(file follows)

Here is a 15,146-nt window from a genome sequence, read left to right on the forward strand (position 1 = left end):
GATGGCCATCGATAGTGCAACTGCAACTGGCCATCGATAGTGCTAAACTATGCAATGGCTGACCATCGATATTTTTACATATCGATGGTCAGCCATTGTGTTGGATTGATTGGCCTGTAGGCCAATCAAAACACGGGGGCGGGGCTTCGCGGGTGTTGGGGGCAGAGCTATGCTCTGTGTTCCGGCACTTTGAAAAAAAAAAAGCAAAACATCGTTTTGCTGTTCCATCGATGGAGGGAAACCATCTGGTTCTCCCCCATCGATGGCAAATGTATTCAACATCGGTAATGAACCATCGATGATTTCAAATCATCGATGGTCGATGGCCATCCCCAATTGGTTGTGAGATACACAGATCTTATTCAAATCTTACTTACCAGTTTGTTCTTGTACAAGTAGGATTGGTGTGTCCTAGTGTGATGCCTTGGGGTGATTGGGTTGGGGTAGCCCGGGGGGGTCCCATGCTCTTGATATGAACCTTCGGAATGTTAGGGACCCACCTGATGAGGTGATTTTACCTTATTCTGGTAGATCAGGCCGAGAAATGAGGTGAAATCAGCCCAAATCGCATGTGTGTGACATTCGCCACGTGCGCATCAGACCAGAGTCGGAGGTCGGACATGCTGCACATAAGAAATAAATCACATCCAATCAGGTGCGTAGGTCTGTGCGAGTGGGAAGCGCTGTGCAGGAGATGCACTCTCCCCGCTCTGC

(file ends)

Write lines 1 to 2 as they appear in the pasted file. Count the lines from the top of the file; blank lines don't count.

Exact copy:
Here is a 15,146-nt window from a genome sequence, read left to right on the forward strand (position 1 = left end):
GATGGCCATCGATAGTGCAACTGCAACTGGCCATCGATAGTGCTAAACTATGCAATGGCTGACCATCGATATTTTTACATATCGATGGTCAGCCATTGTGTTGGATTGATTGGCCTGTAGGCCAATCAAAACACGGGGGCGGGGCTTCGCGGGTGTTGGGGGCAGAGCTATGCTCTGTGTTCCGGCACTTTGAAAAAAAAAAAGCAAAACATCGTTTTGCTGTTCCATCGATGGAGGGAAACCATCTGGTTCTCCCCCATCGATGGCAAATGTATTCAACATCGGTAATGAACCATCGATGATTTCAAATCATCGATGGTCGATGGCCATCCCCAATTGGTTGTGAGATACACAGATCTTATTCAAATCTTACTTACCAGTTTGTTCTTGTACAAGTAGGATTGGTGTGTCCTAGTGTGATGCCTTGGGGTGATTGGGTTGGGGTAGCCCGGGGGGGTCCCATGCTCTTGATATGAACCTTCGGAATGTTAGGGACCCACCTGATGAGGTGATTTTACCTTATTCTGGTAGATCAGGCCGAGAAATGAGGTGAAATCAGCCCAAATCGCATGTGTGTGACATTCGCCACGTGCGCATCAGACCAGAGTCGGAGGTCGGACATGCTGCACATAAGAAATAAATCACATCCAATCAGGTGCGTAGGTCTGTGCGAGTGGGAAGCGCTGTGCAGGAGATGCACTCTCCCCGCTCTGC